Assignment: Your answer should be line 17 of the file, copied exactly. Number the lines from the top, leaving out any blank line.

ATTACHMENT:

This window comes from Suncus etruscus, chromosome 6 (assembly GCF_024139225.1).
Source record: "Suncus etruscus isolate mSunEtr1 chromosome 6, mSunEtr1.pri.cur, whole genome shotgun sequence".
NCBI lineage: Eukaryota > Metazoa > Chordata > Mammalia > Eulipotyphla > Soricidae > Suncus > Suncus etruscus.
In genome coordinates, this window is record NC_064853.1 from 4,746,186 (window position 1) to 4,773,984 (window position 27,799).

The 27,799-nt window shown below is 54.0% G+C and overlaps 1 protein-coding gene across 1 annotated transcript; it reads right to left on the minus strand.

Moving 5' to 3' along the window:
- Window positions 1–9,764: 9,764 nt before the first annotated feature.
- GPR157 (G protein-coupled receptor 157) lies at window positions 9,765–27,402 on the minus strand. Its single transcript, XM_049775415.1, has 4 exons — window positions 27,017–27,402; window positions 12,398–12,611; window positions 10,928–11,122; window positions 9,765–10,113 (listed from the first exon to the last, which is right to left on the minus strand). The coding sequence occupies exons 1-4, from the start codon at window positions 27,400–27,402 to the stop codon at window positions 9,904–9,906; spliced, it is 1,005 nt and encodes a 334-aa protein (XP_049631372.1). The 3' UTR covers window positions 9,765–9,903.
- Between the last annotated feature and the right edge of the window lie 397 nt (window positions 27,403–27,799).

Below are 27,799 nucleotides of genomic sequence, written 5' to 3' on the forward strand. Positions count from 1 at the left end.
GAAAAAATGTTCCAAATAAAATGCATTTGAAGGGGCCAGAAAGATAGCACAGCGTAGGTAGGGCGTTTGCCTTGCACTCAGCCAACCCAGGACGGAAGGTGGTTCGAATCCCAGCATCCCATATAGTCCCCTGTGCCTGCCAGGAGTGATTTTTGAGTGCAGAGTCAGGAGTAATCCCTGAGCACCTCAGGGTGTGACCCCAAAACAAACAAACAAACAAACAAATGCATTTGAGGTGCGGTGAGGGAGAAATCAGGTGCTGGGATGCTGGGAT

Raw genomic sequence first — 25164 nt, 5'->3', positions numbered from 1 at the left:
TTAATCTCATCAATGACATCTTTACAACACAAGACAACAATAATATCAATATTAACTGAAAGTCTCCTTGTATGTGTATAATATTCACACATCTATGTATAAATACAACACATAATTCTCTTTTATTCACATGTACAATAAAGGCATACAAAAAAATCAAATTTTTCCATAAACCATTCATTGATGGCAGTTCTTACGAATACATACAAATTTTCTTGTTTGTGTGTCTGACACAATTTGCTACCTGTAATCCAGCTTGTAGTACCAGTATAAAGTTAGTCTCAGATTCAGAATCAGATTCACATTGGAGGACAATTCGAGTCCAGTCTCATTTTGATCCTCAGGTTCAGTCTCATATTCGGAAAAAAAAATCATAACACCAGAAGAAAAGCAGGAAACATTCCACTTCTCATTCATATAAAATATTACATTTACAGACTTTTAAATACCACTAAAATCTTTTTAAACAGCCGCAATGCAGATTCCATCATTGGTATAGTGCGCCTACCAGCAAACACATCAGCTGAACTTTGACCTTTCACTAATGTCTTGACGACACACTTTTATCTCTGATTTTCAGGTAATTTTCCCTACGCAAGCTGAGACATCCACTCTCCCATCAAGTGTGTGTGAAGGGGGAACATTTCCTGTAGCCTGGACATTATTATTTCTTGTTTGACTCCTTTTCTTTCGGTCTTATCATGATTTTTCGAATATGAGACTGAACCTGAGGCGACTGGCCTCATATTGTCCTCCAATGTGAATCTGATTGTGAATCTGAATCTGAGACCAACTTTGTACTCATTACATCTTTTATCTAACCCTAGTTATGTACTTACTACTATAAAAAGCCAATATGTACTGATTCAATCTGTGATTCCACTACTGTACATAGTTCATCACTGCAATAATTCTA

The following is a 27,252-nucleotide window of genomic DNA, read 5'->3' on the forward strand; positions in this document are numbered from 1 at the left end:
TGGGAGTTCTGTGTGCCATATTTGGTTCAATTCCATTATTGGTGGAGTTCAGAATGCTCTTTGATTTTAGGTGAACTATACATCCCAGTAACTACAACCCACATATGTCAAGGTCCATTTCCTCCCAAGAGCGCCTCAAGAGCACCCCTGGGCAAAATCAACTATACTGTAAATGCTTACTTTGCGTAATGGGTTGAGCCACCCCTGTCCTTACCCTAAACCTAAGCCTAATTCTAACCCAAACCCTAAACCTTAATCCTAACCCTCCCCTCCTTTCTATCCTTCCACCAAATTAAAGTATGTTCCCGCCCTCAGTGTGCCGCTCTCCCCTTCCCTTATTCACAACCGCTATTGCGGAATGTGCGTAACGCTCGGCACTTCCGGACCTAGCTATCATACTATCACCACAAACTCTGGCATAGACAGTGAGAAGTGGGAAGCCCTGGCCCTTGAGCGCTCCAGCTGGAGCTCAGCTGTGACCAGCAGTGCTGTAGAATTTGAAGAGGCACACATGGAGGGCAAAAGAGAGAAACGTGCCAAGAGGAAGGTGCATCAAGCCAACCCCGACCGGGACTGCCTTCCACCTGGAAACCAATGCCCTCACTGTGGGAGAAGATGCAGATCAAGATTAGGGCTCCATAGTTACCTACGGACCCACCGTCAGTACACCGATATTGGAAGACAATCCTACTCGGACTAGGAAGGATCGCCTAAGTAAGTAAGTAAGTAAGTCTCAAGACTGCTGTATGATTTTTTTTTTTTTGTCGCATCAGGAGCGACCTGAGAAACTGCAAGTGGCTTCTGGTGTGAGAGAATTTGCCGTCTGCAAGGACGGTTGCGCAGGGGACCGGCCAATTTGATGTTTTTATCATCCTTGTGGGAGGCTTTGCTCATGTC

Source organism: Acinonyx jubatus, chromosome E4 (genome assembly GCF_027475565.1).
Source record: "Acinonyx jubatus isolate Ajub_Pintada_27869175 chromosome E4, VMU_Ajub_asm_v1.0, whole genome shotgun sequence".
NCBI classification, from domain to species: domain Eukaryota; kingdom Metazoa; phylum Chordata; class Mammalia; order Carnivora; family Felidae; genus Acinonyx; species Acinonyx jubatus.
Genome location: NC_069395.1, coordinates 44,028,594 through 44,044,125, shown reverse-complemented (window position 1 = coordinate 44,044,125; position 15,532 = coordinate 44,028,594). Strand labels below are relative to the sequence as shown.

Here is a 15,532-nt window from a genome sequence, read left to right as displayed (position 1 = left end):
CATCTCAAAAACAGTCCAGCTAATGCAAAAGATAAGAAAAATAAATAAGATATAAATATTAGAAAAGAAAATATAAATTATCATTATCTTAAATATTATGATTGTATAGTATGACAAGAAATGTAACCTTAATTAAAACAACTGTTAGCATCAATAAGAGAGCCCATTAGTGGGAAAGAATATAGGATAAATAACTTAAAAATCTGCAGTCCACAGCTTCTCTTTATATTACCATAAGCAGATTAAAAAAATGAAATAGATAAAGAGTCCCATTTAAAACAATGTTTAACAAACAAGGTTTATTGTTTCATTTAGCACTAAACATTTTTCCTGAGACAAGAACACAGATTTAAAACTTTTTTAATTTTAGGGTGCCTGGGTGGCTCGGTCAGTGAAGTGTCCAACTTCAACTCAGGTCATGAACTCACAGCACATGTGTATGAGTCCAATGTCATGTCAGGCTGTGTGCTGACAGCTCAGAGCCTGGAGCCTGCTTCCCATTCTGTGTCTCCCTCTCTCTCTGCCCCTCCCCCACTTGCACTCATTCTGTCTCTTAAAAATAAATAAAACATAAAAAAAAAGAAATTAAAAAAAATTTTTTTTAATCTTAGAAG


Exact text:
Source record: "Acinonyx jubatus isolate Ajub_Pintada_27869175 chromosome E4, VMU_Ajub_asm_v1.0, whole genome shotgun sequence".